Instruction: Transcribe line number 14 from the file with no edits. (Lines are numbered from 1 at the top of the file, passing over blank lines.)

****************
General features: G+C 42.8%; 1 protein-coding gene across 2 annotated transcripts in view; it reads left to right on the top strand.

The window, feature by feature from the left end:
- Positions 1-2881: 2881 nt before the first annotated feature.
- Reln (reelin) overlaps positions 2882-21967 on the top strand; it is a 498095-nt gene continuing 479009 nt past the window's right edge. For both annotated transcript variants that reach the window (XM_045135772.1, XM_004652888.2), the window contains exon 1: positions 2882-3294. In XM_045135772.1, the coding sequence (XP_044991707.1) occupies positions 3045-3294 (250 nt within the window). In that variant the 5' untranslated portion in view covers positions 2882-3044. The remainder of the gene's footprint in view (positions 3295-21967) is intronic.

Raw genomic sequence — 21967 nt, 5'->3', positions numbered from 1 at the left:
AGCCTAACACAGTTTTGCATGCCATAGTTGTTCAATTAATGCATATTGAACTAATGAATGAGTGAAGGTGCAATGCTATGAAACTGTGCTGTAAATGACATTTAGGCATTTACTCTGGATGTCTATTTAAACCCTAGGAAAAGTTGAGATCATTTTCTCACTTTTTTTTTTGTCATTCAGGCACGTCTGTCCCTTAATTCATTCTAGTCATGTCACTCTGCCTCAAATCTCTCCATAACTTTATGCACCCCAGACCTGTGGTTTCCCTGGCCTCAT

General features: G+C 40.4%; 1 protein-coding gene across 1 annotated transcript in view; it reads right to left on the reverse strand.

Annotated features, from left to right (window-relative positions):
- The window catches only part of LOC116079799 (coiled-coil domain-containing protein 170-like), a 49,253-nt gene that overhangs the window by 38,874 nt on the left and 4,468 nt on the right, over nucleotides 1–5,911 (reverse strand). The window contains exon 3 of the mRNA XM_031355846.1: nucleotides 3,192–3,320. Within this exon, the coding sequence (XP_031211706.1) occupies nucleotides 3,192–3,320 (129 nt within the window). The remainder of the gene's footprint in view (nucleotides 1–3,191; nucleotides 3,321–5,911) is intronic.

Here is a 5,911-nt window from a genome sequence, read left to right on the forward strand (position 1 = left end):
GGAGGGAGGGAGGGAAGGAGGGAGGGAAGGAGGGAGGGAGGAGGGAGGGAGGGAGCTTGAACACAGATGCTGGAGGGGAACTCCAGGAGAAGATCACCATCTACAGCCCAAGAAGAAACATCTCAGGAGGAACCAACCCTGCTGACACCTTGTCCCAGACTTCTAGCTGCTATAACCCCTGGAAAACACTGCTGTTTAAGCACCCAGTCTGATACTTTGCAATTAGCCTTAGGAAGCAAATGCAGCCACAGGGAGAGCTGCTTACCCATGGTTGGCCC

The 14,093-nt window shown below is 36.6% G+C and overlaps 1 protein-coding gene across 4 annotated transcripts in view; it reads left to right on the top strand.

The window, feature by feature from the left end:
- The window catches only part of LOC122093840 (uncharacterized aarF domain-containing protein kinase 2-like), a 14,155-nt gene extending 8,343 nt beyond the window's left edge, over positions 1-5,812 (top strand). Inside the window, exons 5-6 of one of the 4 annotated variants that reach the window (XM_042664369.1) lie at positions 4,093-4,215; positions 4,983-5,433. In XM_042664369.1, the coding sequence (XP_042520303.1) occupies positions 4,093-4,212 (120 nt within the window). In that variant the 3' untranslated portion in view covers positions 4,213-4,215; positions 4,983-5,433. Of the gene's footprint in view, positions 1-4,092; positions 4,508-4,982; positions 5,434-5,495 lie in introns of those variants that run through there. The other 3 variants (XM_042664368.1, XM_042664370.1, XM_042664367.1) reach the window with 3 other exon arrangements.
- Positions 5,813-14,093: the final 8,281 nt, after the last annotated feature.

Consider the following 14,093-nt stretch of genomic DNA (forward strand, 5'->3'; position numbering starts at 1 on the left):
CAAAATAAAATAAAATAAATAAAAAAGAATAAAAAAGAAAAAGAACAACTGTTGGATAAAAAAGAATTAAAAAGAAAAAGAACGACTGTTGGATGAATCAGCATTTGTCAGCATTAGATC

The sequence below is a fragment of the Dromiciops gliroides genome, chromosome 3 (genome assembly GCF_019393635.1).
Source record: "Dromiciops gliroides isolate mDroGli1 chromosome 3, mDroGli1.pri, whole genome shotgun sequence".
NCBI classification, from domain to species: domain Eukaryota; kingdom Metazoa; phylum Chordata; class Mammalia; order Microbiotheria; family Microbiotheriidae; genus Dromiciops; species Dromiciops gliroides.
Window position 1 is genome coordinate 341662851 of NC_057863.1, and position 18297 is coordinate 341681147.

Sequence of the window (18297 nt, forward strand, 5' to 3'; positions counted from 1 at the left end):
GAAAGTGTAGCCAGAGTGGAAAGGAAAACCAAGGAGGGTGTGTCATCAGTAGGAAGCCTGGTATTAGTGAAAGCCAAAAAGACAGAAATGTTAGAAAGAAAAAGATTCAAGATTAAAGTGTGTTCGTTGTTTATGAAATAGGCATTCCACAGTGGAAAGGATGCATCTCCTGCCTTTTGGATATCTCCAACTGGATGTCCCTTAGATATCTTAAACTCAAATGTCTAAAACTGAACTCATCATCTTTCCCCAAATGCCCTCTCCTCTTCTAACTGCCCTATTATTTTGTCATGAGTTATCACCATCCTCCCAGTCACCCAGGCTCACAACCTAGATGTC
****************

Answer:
- The window catches only part of LOC122093840 (uncharacterized aarF domain-containing protein kinase 2-like), a 14,155-nt gene extending 8,343 nt beyond the window's left edge, over positions 1-5,812 (top strand). Inside the window, exons 5-6 of one of the 4 annotated variants that reach the window (XM_042664369.1) lie at positions 4,093-4,215; positions 4,983-5,433. In XM_042664369.1, the coding sequence (XP_042520303.1) occupies positions 4,093-4,212 (120 nt within the window). In that variant the 3' untranslated portion in view covers positions 4,213-4,215; positions 4,983-5,433. Of the gene's footprint in view, positions 1-4,092; positions 4,508-4,982; positions 5,434-5,495 lie in introns of those variants that run through there. The other 3 variants (XM_042664368.1, XM_042664370.1, XM_042664367.1) reach the window with 3 other exon arrangements.